Like many of my friends in academia, when Trump was elected I went online, just as I had done after Brexit, and Turnbull, and Abbott, and every other major election and political ‘event’ in the last decade or so. Facebook—the Facebook I inhabit—was on auto-pilot. First came the shock, outrage and despair, then the think-pieces. Class-based critiques, race-based critiques, gender-based critiques, intersectional critiques of those critiques, critiques of the polling industry, critiques of the electoral college system, critiques of the Right, of the Alt-Right, of Populism, of Neoliberalism, of the Left, of the Republican party, of the Democratic party, of the Media, of Social Media…and so on ad nauseam: control, copy, paste, repeat. I read and agreed with all of…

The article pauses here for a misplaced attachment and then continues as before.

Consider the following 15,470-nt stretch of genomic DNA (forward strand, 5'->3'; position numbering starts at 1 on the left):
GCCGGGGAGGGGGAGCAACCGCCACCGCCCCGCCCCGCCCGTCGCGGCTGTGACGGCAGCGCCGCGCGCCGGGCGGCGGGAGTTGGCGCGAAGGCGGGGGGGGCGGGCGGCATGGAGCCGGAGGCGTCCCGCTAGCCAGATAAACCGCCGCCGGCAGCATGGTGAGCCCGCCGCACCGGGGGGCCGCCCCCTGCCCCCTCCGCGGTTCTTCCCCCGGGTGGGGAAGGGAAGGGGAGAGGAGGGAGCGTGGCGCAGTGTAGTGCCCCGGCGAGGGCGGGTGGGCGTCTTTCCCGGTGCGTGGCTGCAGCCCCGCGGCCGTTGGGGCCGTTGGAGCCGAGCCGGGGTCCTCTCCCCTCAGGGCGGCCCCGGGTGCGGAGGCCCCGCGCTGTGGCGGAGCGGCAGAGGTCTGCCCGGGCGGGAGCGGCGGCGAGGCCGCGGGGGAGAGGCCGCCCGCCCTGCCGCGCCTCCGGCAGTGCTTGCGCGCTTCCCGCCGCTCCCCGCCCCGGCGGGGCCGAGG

The End of the City and the Last Man: Urban Animals and the Law

If we begin to think about law and the absence of urban animals, or of law and the urban and the absence of animals, or even of the law and its production of lawful animals, we are overwhelmed by the evidence of what John Berger calls ‘the loneliness of man as a species’. I was asked to write on law and urban animals. When I went to put pen to paper, I found I could not visualise this field or that relation. The law of rats? Of bacteria? Of crows? Most laws that mention animals (for example those relating to welfare and vivisection) are regional or national, rather than municipal. Those kinds of laws, in any case, afford animals every…

Of Critique and Straw Men: A Response to El-Enany & Keenan